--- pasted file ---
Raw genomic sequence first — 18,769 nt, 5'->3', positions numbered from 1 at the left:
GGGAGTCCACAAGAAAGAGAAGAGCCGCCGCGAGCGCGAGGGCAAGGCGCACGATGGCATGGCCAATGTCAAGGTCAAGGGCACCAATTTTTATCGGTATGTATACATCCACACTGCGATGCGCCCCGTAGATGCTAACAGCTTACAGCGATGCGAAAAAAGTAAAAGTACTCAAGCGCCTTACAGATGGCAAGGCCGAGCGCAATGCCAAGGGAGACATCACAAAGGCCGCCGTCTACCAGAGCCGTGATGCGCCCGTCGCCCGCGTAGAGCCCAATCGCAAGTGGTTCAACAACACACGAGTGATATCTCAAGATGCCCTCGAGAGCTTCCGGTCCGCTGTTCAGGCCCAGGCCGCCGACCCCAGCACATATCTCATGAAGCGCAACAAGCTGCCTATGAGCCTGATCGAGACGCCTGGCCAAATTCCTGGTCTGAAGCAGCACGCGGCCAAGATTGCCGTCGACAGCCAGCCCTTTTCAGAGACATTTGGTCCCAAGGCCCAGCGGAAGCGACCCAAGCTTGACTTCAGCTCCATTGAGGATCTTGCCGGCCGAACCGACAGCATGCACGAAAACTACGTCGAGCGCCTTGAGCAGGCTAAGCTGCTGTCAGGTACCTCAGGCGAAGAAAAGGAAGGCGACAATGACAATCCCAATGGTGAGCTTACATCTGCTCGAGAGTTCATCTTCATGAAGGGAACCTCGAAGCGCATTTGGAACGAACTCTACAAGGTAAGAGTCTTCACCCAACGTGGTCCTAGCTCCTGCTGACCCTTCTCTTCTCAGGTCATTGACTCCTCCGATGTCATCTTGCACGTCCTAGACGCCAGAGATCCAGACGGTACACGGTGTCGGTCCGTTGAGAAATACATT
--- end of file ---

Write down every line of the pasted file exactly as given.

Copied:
Raw genomic sequence first — 18,769 nt, 5'->3', positions numbered from 1 at the left:
GGGAGTCCACAAGAAAGAGAAGAGCCGCCGCGAGCGCGAGGGCAAGGCGCACGATGGCATGGCCAATGTCAAGGTCAAGGGCACCAATTTTTATCGGTATGTATACATCCACACTGCGATGCGCCCCGTAGATGCTAACAGCTTACAGCGATGCGAAAAAAGTAAAAGTACTCAAGCGCCTTACAGATGGCAAGGCCGAGCGCAATGCCAAGGGAGACATCACAAAGGCCGCCGTCTACCAGAGCCGTGATGCGCCCGTCGCCCGCGTAGAGCCCAATCGCAAGTGGTTCAACAACACACGAGTGATATCTCAAGATGCCCTCGAGAGCTTCCGGTCCGCTGTTCAGGCCCAGGCCGCCGACCCCAGCACATATCTCATGAAGCGCAACAAGCTGCCTATGAGCCTGATCGAGACGCCTGGCCAAATTCCTGGTCTGAAGCAGCACGCGGCCAAGATTGCCGTCGACAGCCAGCCCTTTTCAGAGACATTTGGTCCCAAGGCCCAGCGGAAGCGACCCAAGCTTGACTTCAGCTCCATTGAGGATCTTGCCGGCCGAACCGACAGCATGCACGAAAACTACGTCGAGCGCCTTGAGCAGGCTAAGCTGCTGTCAGGTACCTCAGGCGAAGAAAAGGAAGGCGACAATGACAATCCCAATGGTGAGCTTACATCTGCTCGAGAGTTCATCTTCATGAAGGGAACCTCGAAGCGCATTTGGAACGAACTCTACAAGGTAAGAGTCTTCACCCAACGTGGTCCTAGCTCCTGCTGACCCTTCTCTTCTCAGGTCATTGACTCCTCCGATGTCATCTTGCACGTCCTAGACGCCAGAGATCCAGACGGTACACGGTGTCGGTCCGTTGAGAAATACATT